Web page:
Unwilling to give up, we head to a town closer to home recommended by our local tourism office, Gigondas. Every little town has it's own tourism office; to get trail maps etc for hikes and walks you have to go to the most local tourism office. So our office can point us to other towns which are near hills or parks, but our fate depends on whether the next town is well organized. Thankfully, this one was and the lady working there sent us on our way with a few options of trails to follow. We ended up taking the shorter 2 hour route because it was insanely crazily windy and we were quite seriously almost blown over a few times. While a little painful under normal circumstances, it becomes possibly fatal from a 300 meter sheer cliff. Still-some exercise done we think we've earned a wine break.
Consolation View From The Dentelles, Appropriately Named For Our Katie
We pop in to a small tasting room at the edge of the town and give the three reds they have on offer a try, one dry, one spicy, and one "vanilla-y". They're all pretty tasty, but that wasn't enough for Kate. She spied the chocolates near the door as soon as we walked in and spent an inordinate amount of time oogling the options. Pat played it safe and stayed near the wine. Eventually she made a decision and we made our way back home for some baguette and dips before heading out to another Tim and Ann funded dinner at Les Amis.
Kate Wanted To Climb A Mountain Where It Was 0c Wearing This Cardigan
Another day, another optimisticly early start, another failed hike. This time we lost the roll of the tourism office dice and the offices we found (and didn't find) were of little help. We did however end up near an amazing little town called Aigueze which is built into and on top of the cliffs of a gorge. Complete with tiny little cobble stone alleyways and a castle and wall carved out of the cliffs, it was an impressive place to wander through.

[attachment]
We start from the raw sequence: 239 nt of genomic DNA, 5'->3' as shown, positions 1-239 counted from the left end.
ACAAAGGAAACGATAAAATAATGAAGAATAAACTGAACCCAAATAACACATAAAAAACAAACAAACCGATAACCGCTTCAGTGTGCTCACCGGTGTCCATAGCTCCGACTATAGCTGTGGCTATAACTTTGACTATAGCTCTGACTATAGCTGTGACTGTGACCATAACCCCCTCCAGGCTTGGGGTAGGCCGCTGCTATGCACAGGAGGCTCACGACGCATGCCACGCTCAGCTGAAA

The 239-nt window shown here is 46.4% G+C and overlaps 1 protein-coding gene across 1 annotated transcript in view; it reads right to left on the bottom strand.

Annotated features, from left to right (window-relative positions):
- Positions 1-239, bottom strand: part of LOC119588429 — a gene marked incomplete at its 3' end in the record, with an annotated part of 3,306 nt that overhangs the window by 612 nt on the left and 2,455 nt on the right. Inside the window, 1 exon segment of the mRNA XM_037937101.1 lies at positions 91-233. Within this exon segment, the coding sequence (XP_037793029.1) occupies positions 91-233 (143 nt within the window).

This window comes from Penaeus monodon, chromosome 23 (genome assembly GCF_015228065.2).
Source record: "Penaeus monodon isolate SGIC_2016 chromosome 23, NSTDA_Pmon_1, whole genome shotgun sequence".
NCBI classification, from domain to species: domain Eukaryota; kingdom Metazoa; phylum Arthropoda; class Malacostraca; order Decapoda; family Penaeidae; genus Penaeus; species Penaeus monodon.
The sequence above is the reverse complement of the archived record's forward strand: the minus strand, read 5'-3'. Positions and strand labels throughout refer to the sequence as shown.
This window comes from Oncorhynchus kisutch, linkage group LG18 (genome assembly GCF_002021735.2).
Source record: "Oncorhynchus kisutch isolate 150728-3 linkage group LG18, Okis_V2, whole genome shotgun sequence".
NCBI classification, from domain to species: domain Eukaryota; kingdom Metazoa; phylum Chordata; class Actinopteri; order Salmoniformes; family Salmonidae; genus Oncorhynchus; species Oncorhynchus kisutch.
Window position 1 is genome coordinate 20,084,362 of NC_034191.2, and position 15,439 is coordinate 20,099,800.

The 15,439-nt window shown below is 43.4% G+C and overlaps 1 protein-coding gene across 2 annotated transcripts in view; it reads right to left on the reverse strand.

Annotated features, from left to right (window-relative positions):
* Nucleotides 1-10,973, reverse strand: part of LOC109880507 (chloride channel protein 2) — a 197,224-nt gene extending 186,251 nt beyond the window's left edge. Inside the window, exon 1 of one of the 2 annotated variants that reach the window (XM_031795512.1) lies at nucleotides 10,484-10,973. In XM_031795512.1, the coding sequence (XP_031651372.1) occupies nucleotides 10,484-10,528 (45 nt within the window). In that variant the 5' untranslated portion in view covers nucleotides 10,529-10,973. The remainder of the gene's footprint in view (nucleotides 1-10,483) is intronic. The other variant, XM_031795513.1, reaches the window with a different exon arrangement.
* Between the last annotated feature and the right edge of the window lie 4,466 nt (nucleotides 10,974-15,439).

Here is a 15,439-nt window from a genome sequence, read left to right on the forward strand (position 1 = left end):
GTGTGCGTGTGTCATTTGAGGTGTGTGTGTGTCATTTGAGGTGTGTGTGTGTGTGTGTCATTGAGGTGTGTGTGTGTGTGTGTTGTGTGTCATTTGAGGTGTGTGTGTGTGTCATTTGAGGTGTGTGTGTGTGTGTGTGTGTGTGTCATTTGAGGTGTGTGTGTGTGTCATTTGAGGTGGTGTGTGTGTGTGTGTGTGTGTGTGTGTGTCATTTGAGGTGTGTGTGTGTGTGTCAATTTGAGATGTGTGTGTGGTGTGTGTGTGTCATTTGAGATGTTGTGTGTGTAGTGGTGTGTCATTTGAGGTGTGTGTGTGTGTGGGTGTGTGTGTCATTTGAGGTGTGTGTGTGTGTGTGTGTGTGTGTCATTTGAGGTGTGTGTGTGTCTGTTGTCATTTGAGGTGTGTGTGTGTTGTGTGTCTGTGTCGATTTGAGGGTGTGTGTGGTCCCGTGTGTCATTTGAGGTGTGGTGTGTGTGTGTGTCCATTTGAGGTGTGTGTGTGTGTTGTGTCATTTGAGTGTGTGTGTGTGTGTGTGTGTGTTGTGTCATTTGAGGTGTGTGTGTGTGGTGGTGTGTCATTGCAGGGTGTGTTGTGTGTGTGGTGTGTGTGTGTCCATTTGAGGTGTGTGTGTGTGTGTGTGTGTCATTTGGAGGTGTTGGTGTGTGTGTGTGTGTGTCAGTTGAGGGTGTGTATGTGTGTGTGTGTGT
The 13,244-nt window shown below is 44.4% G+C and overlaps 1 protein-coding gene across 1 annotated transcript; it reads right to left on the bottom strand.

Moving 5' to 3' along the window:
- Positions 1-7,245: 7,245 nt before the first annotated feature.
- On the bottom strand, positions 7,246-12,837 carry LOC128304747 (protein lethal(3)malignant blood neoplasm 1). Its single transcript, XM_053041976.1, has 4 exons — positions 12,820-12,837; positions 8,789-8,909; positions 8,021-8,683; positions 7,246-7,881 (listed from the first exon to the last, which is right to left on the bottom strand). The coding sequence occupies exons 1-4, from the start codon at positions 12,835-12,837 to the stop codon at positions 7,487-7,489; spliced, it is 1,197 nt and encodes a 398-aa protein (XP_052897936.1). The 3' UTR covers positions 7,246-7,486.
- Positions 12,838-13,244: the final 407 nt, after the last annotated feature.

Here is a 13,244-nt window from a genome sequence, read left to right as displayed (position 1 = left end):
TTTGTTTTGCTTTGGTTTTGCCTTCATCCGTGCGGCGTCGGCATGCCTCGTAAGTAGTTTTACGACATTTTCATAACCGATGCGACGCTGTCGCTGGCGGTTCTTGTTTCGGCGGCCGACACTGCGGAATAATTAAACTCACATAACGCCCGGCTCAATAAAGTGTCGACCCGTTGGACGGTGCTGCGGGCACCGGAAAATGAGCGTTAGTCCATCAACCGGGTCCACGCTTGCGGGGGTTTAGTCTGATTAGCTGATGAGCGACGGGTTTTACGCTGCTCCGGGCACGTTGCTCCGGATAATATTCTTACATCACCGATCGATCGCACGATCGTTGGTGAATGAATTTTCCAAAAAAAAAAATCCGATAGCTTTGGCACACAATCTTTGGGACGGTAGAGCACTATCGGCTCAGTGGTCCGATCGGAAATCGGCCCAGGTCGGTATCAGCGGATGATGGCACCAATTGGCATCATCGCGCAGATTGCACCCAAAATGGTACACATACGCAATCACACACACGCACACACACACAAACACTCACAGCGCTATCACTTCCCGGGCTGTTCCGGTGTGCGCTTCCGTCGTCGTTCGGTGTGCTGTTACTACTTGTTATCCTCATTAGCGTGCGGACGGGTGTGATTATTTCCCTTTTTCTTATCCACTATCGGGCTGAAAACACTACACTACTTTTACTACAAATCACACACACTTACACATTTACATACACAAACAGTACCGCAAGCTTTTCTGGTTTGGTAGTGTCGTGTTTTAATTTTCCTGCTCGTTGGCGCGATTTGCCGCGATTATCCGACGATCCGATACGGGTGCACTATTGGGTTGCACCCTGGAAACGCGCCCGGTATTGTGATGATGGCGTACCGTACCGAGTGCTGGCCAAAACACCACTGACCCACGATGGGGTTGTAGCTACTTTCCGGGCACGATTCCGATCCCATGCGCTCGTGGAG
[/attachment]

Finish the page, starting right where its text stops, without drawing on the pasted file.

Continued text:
Aiguèze - Just Your Standard Historic French Town Built Into The Side Of A Cliff On The Bank Of A River
On our way though we found markers for a hike that lead along the cliff so we followed them for about an hour before turning back towards town. Not knowing if the trail looped back or kept going, we thought it was the safer option.
Back in the car, we head north in search of wine. On the way we pass many zombie towns devoid of human activity and a few cool old castles, churches, and walls. Eventually we find a tourism office and stop for info, but again we come up empty as they don't speak English at this one. We paw through the brochures and find one for a winery nearby that includes driving directions so we soldier on deeper into the French countryside.
Not A Bad View For An Unplanned Hike In A Random Town
The winery was quite small and in the middle of nowhere and initially appeared to be abandoned. As we were about to get back in the car and give up a guy popped out from behind the building looking as if he'd been working in the vines all day. He spoke no English and of course we don't speak French so we had an amusing tasting with him speaking French and pointing at pictures of barrels, writing down numbers for vintages, etc to try to explain the wines while we tried to understand. The wines were all very tasty and if we had more time to drink them all we would have bought more, but as it stands we picked our favorite Shiraz and left feeling pretty good.
After a glass of red at the hotel we made our way to La Rom' Antique for dinner and had a very nice three course dinner, again thanks to Tim and Ann. "Eat delicious French food and drink delicious French wine" they said. What wonderful instructions!
More Roman Ruins *Yawn*
Markings Left By Members Of A Secret Hiking Cult